• You are here:
  • Home »
  • Drugs »

EMA warns against malaria drugs’ side effects in COVID-19 use

FILE PHOTO: A computer image created by Nexu Science Communication together with Trinity College in Dublin, shows a model structurally representative of a betacoronavirus which is the type of virus linked to COVID-19, better known as the coronavirus linked to the Wuhan outbreak, shared with Reuters on February 18, 2020. NEXU Science Communication/via REUTERS

FRANKFURT (Reuters) – The European Union’s drug regulator warned again on Thursday against using two older malaria drugs to treat COVID-19, caused by the novel coronavirus, outside trials or national emergency use programmes, citing potentially lethal side-effects.

The European Medicines Agency (EMA) urged medical professionals to closely monitor COVID-19 patients receiving chloroquine or hydroxychloroquine and “carefully consider the possibility of side effects, particularly with higher doses”. Extra caution was warranted if either were used with other drugs.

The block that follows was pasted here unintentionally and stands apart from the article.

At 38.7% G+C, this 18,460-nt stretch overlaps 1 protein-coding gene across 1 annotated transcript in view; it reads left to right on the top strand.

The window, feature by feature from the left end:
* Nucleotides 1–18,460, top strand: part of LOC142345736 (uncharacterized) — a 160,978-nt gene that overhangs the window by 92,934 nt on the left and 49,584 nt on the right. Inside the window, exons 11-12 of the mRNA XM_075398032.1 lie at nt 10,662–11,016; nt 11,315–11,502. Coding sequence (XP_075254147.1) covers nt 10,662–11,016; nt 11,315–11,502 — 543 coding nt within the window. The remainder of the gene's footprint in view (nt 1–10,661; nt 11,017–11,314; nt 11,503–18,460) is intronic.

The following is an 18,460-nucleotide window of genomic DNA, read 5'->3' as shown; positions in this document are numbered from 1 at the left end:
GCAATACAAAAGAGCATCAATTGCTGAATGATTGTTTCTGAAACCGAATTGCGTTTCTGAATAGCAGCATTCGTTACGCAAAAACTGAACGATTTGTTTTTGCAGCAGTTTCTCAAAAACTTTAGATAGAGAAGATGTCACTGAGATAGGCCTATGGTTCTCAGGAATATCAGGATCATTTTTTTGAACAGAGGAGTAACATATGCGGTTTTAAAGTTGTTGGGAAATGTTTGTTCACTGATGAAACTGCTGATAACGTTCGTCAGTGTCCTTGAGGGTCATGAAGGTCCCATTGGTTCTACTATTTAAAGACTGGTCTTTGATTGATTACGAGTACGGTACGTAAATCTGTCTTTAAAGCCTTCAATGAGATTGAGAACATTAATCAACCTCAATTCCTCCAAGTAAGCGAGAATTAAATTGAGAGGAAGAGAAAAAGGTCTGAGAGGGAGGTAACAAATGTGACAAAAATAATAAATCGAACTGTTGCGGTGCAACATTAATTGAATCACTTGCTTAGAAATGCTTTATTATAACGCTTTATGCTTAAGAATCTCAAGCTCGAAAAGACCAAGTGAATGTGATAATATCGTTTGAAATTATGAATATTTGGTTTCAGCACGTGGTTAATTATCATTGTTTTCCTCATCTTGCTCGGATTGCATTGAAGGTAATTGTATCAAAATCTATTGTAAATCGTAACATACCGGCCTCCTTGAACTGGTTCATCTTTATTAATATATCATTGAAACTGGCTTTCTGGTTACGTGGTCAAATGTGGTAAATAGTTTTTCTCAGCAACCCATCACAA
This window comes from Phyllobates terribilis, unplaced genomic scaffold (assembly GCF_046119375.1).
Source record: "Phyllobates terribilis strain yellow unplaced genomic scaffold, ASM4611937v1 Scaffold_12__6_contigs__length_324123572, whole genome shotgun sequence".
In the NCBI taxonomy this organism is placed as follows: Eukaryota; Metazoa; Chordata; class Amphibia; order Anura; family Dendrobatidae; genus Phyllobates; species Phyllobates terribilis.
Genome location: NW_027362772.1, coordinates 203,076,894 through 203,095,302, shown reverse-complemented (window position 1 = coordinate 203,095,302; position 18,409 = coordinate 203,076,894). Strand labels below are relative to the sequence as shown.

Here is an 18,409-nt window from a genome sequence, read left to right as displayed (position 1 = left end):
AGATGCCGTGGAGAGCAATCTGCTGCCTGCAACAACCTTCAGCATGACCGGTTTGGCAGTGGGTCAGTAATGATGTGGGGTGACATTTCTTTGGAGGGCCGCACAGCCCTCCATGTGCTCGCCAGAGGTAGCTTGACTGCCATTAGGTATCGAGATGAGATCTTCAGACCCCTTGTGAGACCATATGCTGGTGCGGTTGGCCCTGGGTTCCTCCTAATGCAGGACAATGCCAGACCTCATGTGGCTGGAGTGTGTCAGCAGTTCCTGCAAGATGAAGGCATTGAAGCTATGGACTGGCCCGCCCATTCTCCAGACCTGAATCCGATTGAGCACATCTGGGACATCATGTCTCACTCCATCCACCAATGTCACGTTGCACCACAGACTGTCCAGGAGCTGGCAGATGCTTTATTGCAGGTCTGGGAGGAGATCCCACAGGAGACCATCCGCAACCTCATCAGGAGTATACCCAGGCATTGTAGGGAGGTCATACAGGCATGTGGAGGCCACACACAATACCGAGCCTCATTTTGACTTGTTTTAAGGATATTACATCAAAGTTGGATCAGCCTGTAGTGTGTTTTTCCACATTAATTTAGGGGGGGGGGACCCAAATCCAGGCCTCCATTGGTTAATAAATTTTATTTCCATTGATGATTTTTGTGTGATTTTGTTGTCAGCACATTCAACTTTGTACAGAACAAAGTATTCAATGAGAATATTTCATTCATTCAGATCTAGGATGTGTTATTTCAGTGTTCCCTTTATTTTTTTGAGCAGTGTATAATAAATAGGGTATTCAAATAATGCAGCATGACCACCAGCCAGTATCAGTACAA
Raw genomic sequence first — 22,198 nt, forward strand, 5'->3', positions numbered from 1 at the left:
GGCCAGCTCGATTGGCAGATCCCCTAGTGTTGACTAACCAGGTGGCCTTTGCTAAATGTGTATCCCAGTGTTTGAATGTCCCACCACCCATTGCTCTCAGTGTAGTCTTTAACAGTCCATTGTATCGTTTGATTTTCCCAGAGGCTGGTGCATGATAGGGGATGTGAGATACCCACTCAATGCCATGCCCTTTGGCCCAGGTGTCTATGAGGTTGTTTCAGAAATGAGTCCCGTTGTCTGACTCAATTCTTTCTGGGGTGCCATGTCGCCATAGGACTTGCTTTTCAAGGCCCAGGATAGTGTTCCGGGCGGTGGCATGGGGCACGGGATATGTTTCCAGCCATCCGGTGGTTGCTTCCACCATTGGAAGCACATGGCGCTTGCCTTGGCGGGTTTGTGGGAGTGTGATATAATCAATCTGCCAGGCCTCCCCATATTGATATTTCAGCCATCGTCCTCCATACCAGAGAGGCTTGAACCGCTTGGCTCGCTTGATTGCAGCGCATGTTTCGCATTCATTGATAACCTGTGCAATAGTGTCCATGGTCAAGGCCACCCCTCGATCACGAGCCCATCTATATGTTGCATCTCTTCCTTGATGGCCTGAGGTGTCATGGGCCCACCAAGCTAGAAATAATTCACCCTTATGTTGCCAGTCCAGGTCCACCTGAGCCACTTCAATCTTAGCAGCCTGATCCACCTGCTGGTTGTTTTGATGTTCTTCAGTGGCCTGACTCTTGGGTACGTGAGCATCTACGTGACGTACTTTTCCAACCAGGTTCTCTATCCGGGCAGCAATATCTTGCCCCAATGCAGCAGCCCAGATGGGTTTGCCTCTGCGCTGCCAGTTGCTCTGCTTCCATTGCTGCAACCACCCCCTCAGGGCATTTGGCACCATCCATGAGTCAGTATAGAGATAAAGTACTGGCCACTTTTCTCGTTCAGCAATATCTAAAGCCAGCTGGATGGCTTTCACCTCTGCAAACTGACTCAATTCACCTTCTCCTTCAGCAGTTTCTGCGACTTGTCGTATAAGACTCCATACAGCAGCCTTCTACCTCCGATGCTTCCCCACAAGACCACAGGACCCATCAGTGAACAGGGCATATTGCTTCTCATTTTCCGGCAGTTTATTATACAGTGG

The two drugs potentially cause irregular heart beat, a condition that could be worsened when used in combination with other medicines such as the antibiotic azithromycin.

Decades-old hydroxychloroquine has been widely used, particularly in the United States, to try to alter the course of the respiratory illness COVID-19, based on anecdotal reports that it may provide some benefit.

U.S. President Donald Trump has touted hydroxychloroquine as a “game-changer” in the fight against the new coronavirus, which has claimed nearly 184,000 lives worldwide.

But an analysis of U.S. Veterans Health Administration data submitted for expert review showed that hydroxychloroquine provided no benefit and potentially higher risk of death for patients at U.S. veterans hospitals.

On Thursday, EMA said a number of large trials were investigating the drugs as COVID-19 treatments but data has been inconclusive and no benefits had been demonstrated so far.

It said the two drugs — approved to treat malaria, lupus and rheumatoid arthritis — were known to potentially cause liver and kidney problems, nerve cell damage and low blood sugar levels.

Reporting by Ludwig Burger; Editing by Catherine Evans

Our Standards:The Thomson Reuters Trust Principles.

Source link

Leave a Comment: